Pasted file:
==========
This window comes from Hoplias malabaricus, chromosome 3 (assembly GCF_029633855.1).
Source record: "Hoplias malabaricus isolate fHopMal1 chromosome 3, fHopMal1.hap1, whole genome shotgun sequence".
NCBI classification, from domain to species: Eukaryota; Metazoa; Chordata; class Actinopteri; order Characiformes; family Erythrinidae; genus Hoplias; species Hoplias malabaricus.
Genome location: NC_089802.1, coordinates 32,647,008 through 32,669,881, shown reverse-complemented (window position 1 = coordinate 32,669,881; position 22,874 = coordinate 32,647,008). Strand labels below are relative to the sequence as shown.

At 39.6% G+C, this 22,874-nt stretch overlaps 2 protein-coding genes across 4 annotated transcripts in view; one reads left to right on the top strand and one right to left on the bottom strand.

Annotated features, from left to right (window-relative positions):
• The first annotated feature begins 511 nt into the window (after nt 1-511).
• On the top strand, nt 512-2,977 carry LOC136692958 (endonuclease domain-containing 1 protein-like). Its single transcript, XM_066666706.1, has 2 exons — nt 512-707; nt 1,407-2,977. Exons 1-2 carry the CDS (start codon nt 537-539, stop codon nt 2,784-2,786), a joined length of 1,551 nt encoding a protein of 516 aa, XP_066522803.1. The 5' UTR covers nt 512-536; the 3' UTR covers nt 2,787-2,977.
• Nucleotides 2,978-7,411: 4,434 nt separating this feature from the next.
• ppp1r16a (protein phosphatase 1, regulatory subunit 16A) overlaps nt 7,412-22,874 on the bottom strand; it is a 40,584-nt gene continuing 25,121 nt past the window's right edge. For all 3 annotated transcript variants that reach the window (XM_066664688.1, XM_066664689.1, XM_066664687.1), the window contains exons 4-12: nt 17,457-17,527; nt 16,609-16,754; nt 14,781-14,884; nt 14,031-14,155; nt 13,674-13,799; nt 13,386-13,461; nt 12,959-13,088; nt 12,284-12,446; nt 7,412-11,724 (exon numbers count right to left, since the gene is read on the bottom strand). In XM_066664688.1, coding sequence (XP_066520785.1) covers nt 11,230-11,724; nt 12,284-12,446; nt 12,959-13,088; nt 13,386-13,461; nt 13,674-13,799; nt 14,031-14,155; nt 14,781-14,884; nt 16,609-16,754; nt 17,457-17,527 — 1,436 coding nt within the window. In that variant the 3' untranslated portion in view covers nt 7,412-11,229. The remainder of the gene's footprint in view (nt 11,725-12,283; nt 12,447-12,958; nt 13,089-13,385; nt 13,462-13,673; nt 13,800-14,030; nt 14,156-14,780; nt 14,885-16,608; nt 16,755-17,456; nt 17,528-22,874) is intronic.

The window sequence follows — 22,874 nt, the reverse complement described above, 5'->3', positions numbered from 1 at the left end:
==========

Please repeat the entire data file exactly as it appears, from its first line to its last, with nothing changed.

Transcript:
This window comes from Hoplias malabaricus, chromosome 3 (assembly GCF_029633855.1).
Source record: "Hoplias malabaricus isolate fHopMal1 chromosome 3, fHopMal1.hap1, whole genome shotgun sequence".
NCBI classification, from domain to species: Eukaryota; Metazoa; Chordata; class Actinopteri; order Characiformes; family Erythrinidae; genus Hoplias; species Hoplias malabaricus.
Genome location: NC_089802.1, coordinates 32,647,008 through 32,669,881, shown reverse-complemented (window position 1 = coordinate 32,669,881; position 22,874 = coordinate 32,647,008). Strand labels below are relative to the sequence as shown.

At 39.6% G+C, this 22,874-nt stretch overlaps 2 protein-coding genes across 4 annotated transcripts in view; one reads left to right on the top strand and one right to left on the bottom strand.

Annotated features, from left to right (window-relative positions):
• The first annotated feature begins 511 nt into the window (after nt 1-511).
• On the top strand, nt 512-2,977 carry LOC136692958 (endonuclease domain-containing 1 protein-like). Its single transcript, XM_066666706.1, has 2 exons — nt 512-707; nt 1,407-2,977. Exons 1-2 carry the CDS (start codon nt 537-539, stop codon nt 2,784-2,786), a joined length of 1,551 nt encoding a protein of 516 aa, XP_066522803.1. The 5' UTR covers nt 512-536; the 3' UTR covers nt 2,787-2,977.
• Nucleotides 2,978-7,411: 4,434 nt separating this feature from the next.
• ppp1r16a (protein phosphatase 1, regulatory subunit 16A) overlaps nt 7,412-22,874 on the bottom strand; it is a 40,584-nt gene continuing 25,121 nt past the window's right edge. For all 3 annotated transcript variants that reach the window (XM_066664688.1, XM_066664689.1, XM_066664687.1), the window contains exons 4-12: nt 17,457-17,527; nt 16,609-16,754; nt 14,781-14,884; nt 14,031-14,155; nt 13,674-13,799; nt 13,386-13,461; nt 12,959-13,088; nt 12,284-12,446; nt 7,412-11,724 (exon numbers count right to left, since the gene is read on the bottom strand). In XM_066664688.1, coding sequence (XP_066520785.1) covers nt 11,230-11,724; nt 12,284-12,446; nt 12,959-13,088; nt 13,386-13,461; nt 13,674-13,799; nt 14,031-14,155; nt 14,781-14,884; nt 16,609-16,754; nt 17,457-17,527 — 1,436 coding nt within the window. In that variant the 3' untranslated portion in view covers nt 7,412-11,229. The remainder of the gene's footprint in view (nt 11,725-12,283; nt 12,447-12,958; nt 13,089-13,385; nt 13,462-13,673; nt 13,800-14,030; nt 14,156-14,780; nt 14,885-16,608; nt 16,755-17,456; nt 17,528-22,874) is intronic.

The window sequence follows — 22,874 nt, the reverse complement described above, 5'->3', positions numbered from 1 at the left end: